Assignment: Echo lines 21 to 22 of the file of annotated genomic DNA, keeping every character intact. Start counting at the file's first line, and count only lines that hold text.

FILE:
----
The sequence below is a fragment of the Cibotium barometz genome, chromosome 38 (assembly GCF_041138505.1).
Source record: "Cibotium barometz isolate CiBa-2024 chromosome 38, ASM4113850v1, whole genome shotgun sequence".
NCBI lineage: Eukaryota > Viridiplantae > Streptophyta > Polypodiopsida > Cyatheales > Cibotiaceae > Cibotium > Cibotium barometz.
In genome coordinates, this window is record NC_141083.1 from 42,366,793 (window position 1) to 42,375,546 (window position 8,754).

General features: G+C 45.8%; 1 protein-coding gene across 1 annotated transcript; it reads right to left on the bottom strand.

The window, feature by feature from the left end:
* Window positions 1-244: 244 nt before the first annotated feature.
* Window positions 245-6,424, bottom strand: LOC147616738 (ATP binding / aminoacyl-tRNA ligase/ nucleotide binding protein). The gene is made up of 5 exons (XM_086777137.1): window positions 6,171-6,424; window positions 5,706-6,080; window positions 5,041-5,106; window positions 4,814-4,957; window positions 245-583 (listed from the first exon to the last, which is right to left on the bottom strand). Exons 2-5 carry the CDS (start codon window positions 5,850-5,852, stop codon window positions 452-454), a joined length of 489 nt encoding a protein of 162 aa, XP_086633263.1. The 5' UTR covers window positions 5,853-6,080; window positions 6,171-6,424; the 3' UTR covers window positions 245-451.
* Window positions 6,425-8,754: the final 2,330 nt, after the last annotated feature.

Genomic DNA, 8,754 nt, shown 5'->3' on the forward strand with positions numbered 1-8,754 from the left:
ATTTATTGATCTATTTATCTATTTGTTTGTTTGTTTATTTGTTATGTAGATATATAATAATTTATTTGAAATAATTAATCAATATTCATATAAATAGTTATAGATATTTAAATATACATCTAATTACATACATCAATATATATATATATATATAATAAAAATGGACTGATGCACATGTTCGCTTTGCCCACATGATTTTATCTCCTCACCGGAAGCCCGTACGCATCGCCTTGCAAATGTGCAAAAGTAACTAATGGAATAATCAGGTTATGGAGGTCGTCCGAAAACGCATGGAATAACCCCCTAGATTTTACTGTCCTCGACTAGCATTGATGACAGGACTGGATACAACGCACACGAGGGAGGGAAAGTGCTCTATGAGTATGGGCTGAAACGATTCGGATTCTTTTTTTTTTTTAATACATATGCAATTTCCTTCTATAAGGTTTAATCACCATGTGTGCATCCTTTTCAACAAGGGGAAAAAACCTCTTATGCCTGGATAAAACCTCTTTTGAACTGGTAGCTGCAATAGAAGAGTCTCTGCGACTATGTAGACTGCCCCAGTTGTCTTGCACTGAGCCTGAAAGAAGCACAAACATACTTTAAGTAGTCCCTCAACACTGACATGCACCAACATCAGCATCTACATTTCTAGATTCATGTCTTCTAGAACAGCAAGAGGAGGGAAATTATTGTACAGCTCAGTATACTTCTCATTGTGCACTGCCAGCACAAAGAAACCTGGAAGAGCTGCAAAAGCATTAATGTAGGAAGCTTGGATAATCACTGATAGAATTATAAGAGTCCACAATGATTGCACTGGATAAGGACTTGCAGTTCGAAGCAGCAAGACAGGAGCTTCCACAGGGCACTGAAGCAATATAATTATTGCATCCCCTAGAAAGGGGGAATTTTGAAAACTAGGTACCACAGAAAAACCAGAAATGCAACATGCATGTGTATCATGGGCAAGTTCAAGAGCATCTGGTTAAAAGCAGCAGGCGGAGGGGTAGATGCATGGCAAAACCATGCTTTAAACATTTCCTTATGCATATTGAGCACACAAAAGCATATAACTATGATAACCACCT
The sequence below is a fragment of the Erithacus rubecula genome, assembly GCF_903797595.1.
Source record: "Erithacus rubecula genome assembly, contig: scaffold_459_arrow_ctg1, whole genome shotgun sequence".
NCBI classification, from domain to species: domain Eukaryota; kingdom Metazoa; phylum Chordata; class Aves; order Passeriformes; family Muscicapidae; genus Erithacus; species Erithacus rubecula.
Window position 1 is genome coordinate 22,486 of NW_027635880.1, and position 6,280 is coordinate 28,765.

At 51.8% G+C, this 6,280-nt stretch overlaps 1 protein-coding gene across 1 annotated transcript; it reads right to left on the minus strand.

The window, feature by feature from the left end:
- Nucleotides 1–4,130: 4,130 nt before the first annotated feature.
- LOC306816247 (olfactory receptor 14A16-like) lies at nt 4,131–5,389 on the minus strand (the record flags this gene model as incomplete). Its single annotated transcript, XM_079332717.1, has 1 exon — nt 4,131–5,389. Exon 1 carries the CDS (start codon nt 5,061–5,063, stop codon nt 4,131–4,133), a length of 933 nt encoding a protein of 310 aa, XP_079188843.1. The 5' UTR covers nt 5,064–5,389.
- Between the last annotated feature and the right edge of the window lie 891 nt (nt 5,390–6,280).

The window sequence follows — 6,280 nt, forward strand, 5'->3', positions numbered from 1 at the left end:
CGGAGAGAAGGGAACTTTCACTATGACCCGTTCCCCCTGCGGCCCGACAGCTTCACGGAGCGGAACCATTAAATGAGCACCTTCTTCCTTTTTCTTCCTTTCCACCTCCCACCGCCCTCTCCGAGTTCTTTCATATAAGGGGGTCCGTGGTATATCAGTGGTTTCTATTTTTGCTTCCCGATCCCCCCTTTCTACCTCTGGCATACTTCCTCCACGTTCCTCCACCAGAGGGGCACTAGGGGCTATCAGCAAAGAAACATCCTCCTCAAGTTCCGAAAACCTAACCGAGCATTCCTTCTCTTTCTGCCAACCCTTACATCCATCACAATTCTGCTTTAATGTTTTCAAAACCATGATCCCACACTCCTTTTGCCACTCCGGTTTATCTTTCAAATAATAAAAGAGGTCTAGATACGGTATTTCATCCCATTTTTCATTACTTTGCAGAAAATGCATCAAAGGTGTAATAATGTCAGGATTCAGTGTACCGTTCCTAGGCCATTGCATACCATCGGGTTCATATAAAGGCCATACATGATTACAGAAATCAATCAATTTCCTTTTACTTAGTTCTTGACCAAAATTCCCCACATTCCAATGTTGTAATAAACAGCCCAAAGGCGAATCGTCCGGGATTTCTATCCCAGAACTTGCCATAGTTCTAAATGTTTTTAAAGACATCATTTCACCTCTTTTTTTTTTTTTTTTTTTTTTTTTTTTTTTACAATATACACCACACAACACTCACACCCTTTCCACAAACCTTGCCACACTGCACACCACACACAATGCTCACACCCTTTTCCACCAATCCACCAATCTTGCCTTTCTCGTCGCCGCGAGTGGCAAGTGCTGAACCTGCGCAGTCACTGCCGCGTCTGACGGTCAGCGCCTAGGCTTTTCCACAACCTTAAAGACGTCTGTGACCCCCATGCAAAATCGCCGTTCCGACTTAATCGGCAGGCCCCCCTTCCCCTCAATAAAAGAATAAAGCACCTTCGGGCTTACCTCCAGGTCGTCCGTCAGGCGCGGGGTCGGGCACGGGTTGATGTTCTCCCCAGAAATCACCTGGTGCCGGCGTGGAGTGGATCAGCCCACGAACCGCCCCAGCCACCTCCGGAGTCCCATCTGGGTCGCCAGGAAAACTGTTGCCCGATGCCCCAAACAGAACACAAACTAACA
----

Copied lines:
The window sequence follows — 6,280 nt, forward strand, 5'->3', positions numbered from 1 at the left end:
CGGAGAGAAGGGAACTTTCACTATGACCCGTTCCCCCTGCGGCCCGACAGCTTCACGGAGCGGAACCATTAAATGAGCACCTTCTTCCTTTTTCTTCCTTTCCACCTCCCACCGCCCTCTCCGAGTTCTTTCATATAAGGGGGTCCGTGGTATATCAGTGGTTTCTATTTTTGCTTCCCGATCCCCCCTTTCTACCTCTGGCATACTTCCTCCACGTTCCTCCACCAGAGGGGCACTAGGGGCTATCAGCAAAGAAACATCCTCCTCAAGTTCCGAAAACCTAACCGAGCATTCCTTCTCTTTCTGCCAACCCTTACATCCATCACAATTCTGCTTTAATGTTTTCAAAACCATGATCCCACACTCCTTTTGCCACTCCGGTTTATCTTTCAAATAATAAAAGAGGTCTAGATACGGTATTTCATCCCATTTTTCATTACTTTGCAGAAAATGCATCAAAGGTGTAATAATGTCAGGATTCAGTGTACCGTTCCTAGGCCATTGCATACCATCGGGTTCATATAAAGGCCATACATGATTACAGAAATCAATCAATTTCCTTTTACTTAGTTCTTGACCAAAATTCCCCACATTCCAATGTTGTAATAAACAGCCCAAAGGCGAATCGTCCGGGATTTCTATCCCAGAACTTGCCATAGTTCTAAATGTTTTTAAAGACATCATTTCACCTCTTTTTTTTTTTTTTTTTTTTTTTTTTTTTTTACAATATACACCACACAACACTCACACCCTTTCCACAAACCTTGCCACACTGCACACCACACACAATGCTCACACCCTTTTCCACCAATCCACCAATCTTGCCTTTCTCGTCGCCGCGAGTGGCAAGTGCTGAACCTGCGCAGTCACTGCCGCGTCTGACGGTCAGCGCCTAGGCTTTTCCACAACCTTAAAGACGTCTGTGACCCCCATGCAAAATCGCCGTTCCGACTTAATCGGCAGGCCCCCCTTCCCCTCAATAAAAGAATAAAGCACCTTCGGGCTTACCTCCAGGTCGTCCGTCAGGCGCGGGGTCGGGCACGGGTTGATGTTCTCCCCAGAAATCACCTGGTGCCGGCGTGGAGTGGATCAGCCCACGAACCGCCCCAGCCACCTCCGGAGTCCCATCTGGGTCGCCAGGAAAACTGTTGCCCGATGCCCCAAACAGAACACAAACTAACA